The complicated plot adds to the very real feel of these characters, finely drawn with problems and issues all families and marriages entertain and their secrets emerge. As Neve’s attempts at misdirection rise, so does the tension, inexorably, toward a stunning climax that isn’t as much of an ending as a new beginning for some.

Eminently readable, this unsettling thriller is justly deemed highly recommended.

Vanessa Lilllie: Little Voices Thursday, Oct 3 2019 

Little Voices starts off with a scene that packs a wallop and glues readers to the pages of Vanessa Lillie’s debut thriller.

Told in the first person by Devon Burges, a former prosecutor out on maternity leave, her emergency delivery and tough recuperation are rocked by the murder of a young nanny who has become her friend.

Despite hearing mocking voices in her head, Devon grabs onto the investigation of the nanny’s death. Her intentions intensify when her college friend, the employer of the nanny, becomes the prime suspect in Belina’s murder.

As the voices increase, so does the tension, with the backstory to those voices a counterpoint to the murder investigation. Drawing on her “outside the box” skills, Devon is soon embroiled in the events that led up to this death.

The ramifications have fingers that reach to the businessmen and politicians of Providence, Rhode Island, as long-held secrets are revealed that affect far too many people in Devon’s circle.

A climax that has a surprise twist will leave readers stunned in this complex story, one that will have readers racing the get to the finish of a suspenseful tale Daniel Ford calls a ” . . . serpentine whodunit.”

Tara Laskowski: One Night Gone Tuesday, Oct 1 2019 

Please welcome award-winning author Tara Laskowski, to talk to readers about switching from short stories her writing her debut thriller. One Night Gone, told in two voices, is garnering stellar reviews. Don’t miss it!

I have always considered myself a short story writer. A very very short story writer, to be specific. I feel most comfortable at about 745 words, two pages max. I’ve been editing a journal of flash fiction for nearly 10 years, where we publish stories that are 1000 words or less, so I’ve been trained to think at that length. I like tiny moments, small epiphanies. I like seeing a story in its entirety.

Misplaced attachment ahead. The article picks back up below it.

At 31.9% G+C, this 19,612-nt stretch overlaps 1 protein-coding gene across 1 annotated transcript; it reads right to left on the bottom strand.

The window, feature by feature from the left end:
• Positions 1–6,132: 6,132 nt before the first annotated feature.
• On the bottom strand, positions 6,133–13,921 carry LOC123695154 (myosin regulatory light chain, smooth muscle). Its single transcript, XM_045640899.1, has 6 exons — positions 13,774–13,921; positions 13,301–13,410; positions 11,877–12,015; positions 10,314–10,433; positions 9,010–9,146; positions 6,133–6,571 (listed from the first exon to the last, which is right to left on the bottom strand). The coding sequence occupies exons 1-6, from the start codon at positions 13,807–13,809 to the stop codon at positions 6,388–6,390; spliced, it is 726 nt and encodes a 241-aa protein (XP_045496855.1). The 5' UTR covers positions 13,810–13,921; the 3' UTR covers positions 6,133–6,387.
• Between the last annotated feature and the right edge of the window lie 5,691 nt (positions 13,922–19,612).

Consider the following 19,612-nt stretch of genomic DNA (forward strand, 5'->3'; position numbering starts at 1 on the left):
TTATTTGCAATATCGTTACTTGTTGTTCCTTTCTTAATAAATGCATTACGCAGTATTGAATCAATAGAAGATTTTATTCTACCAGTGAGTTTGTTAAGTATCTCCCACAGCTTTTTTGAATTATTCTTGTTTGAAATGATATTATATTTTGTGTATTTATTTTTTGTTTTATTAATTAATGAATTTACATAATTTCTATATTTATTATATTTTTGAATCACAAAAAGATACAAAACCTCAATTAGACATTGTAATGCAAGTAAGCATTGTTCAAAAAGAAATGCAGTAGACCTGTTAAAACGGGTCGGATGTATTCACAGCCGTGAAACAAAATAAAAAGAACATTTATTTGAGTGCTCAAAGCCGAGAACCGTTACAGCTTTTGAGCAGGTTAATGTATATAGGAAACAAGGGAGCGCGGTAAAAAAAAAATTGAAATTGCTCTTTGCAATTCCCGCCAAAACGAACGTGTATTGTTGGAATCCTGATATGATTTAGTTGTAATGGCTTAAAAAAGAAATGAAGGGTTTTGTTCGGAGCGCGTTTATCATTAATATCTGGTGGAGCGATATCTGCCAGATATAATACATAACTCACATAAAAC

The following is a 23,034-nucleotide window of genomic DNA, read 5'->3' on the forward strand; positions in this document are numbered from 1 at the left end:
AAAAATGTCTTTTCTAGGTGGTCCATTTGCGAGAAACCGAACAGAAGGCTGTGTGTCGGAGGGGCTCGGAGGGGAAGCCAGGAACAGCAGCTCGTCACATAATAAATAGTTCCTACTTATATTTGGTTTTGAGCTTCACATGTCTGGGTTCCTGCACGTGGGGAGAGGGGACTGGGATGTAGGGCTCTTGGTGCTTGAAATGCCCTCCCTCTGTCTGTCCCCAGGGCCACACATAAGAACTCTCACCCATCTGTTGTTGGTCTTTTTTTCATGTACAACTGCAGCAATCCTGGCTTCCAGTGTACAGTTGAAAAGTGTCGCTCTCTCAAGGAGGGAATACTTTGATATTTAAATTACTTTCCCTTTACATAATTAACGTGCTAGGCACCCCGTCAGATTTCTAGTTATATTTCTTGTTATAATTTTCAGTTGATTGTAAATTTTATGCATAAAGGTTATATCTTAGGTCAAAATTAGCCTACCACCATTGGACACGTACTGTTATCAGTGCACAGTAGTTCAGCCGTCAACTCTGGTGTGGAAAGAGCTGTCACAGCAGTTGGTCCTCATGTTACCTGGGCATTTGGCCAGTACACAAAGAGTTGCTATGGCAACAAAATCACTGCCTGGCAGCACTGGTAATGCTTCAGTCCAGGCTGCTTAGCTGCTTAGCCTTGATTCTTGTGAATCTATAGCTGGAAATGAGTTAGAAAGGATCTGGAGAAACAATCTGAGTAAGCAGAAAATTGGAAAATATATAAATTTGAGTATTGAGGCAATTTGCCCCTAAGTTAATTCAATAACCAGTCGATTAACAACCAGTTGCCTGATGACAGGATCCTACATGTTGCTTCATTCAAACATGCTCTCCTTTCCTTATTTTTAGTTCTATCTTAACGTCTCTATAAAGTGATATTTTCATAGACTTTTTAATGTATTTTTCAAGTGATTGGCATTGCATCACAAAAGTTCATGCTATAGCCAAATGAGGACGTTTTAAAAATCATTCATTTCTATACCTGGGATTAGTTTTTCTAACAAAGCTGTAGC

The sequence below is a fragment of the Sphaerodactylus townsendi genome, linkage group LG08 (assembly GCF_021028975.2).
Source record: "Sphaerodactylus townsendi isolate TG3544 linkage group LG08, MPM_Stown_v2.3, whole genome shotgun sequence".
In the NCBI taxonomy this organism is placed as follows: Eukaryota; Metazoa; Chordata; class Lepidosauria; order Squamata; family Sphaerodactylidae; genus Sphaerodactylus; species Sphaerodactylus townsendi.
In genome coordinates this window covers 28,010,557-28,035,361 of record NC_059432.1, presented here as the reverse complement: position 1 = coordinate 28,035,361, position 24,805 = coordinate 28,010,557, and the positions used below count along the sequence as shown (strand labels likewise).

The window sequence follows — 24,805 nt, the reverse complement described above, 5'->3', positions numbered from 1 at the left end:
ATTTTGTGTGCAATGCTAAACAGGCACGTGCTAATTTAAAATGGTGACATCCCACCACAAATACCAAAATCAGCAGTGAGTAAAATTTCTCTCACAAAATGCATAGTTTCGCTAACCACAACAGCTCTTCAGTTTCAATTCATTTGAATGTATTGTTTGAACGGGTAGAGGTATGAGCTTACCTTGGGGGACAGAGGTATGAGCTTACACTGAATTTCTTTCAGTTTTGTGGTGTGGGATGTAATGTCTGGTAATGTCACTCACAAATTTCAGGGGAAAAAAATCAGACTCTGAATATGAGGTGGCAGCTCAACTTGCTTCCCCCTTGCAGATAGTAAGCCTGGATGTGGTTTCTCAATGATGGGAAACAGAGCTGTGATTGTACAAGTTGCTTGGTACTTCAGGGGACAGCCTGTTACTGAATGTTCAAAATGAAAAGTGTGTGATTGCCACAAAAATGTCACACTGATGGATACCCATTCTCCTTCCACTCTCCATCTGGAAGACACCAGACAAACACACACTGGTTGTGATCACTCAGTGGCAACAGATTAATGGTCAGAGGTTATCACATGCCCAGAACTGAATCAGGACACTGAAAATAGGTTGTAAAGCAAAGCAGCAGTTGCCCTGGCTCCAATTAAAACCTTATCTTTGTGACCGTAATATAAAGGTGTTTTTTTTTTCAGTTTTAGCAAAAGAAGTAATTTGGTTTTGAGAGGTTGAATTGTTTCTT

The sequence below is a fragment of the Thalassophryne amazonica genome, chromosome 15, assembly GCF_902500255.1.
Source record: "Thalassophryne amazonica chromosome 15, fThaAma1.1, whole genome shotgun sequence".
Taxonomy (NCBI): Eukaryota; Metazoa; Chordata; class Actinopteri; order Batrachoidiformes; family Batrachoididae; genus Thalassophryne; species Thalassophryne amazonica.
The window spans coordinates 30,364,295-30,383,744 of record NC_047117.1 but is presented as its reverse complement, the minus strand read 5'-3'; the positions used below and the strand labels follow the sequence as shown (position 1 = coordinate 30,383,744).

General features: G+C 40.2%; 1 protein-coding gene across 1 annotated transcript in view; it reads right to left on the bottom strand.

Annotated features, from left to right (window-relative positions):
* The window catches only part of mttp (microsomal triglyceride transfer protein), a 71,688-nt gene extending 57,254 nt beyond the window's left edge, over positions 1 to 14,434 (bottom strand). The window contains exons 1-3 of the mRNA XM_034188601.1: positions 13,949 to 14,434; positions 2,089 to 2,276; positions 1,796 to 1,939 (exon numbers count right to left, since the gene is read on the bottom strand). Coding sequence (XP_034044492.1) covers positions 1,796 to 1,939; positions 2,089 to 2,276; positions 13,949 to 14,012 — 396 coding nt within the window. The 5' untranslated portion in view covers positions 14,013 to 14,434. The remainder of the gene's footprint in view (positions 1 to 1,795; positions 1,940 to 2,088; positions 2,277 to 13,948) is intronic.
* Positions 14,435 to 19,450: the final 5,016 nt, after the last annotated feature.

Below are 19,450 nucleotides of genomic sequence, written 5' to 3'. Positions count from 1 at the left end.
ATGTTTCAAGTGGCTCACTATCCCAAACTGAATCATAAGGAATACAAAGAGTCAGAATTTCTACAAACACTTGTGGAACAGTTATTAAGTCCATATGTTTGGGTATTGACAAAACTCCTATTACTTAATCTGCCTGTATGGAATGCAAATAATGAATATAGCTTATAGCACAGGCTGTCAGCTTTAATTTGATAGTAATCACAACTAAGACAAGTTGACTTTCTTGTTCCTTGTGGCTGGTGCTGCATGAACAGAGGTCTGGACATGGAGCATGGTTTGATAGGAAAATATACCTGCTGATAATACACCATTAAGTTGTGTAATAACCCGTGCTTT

So, I never really thought I’d be able to write a novel. I tried it several times. My MFA thesis was a doorstop 500+ page novel that spanned over several decades, that I worked on for 6 years. For the longest time, my longer projects never really seemed to work out.

But then after I published two short story collections, I felt like I needed a next step. A new challenge. And so I decided to try writing a novel one more time. Just to see what happened.

I took the plunge, immersed myself in my book, determined not to come up for air until I had a first draft. The alluring Siren calls of flash fiction ideas tried to beckon me away, but I ignored them as best I could. I dealt with the pain of not being able to see my plot in its entirety. If I had an idea for a short story, I wrote the idea down in my notebook and carried on with the novel.
It worked, for the most part. I was able to complete the draft of my book, One Night Gone, in a little over a year. I had done it. I’d written a novel, bird by bird, scene by scene, chapter by chapter. Somewhere along the way, I’d gotten into a rhythm with it. Dare I say it—I even liked it?

Then, once the editing was over and my book was on its way, I turned to all those notebook ideas. I thought—yay! Now I can go back to my short story babies and make them happen.

Except for one problem. I’d trained myself so well on writing a novel that I had forgotten how to write a short story.

That summer was painful. All these ideas! And none of them were working. I couldn’t write a succinct story to save my sanity. It all felt dull and tired.

There are writers who say they can switch back and forth between forms—writing poetry alongside their novels, flash fiction while working on a nonfiction book. I’ve realized I am not one of them. I have so little time to write in my packed, hectic schedule that I need to focus or I’ll be lost forever, shipwrecked on the beach endlessly searching for the seashell pieces of my fiction. Therefore, I realized that since it takes me a while to get in my groove, once I get in it, it’s very hard to pull out of it into another one.

That summer, I did end up getting a few decent short stories completed. But there is still an embarrassing amount of stories started and never finished, ones I may never be able to work out. Or maybe I will. Maybe, like wine, they just need to sit and age for a bit.